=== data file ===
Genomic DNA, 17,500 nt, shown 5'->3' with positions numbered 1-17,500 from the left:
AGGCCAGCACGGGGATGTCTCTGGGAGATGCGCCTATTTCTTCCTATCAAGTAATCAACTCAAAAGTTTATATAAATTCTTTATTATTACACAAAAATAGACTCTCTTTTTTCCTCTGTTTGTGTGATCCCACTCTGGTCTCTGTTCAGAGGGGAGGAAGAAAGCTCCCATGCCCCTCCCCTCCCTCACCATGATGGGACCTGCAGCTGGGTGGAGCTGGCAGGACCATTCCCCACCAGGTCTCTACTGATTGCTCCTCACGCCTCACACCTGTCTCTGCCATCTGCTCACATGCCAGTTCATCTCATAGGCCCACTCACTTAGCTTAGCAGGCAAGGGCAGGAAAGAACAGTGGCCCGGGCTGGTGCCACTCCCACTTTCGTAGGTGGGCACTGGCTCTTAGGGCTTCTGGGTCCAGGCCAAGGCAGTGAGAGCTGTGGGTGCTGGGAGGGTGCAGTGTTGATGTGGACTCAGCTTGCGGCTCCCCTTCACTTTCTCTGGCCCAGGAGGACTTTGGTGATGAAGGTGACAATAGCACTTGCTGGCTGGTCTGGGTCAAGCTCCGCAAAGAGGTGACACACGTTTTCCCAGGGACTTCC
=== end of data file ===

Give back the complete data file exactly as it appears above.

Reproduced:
Genomic DNA, 17,500 nt, shown 5'->3' with positions numbered 1-17,500 from the left:
AGGCCAGCACGGGGATGTCTCTGGGAGATGCGCCTATTTCTTCCTATCAAGTAATCAACTCAAAAGTTTATATAAATTCTTTATTATTACACAAAAATAGACTCTCTTTTTTCCTCTGTTTGTGTGATCCCACTCTGGTCTCTGTTCAGAGGGGAGGAAGAAAGCTCCCATGCCCCTCCCCTCCCTCACCATGATGGGACCTGCAGCTGGGTGGAGCTGGCAGGACCATTCCCCACCAGGTCTCTACTGATTGCTCCTCACGCCTCACACCTGTCTCTGCCATCTGCTCACATGCCAGTTCATCTCATAGGCCCACTCACTTAGCTTAGCAGGCAAGGGCAGGAAAGAACAGTGGCCCGGGCTGGTGCCACTCCCACTTTCGTAGGTGGGCACTGGCTCTTAGGGCTTCTGGGTCCAGGCCAAGGCAGTGAGAGCTGTGGGTGCTGGGAGGGTGCAGTGTTGATGTGGACTCAGCTTGCGGCTCCCCTTCACTTTCTCTGGCCCAGGAGGACTTTGGTGATGAAGGTGACAATAGCACTTGCTGGCTGGTCTGGGTCAAGCTCCGCAAAGAGGTGACACACGTTTTCCCAGGGACTTCC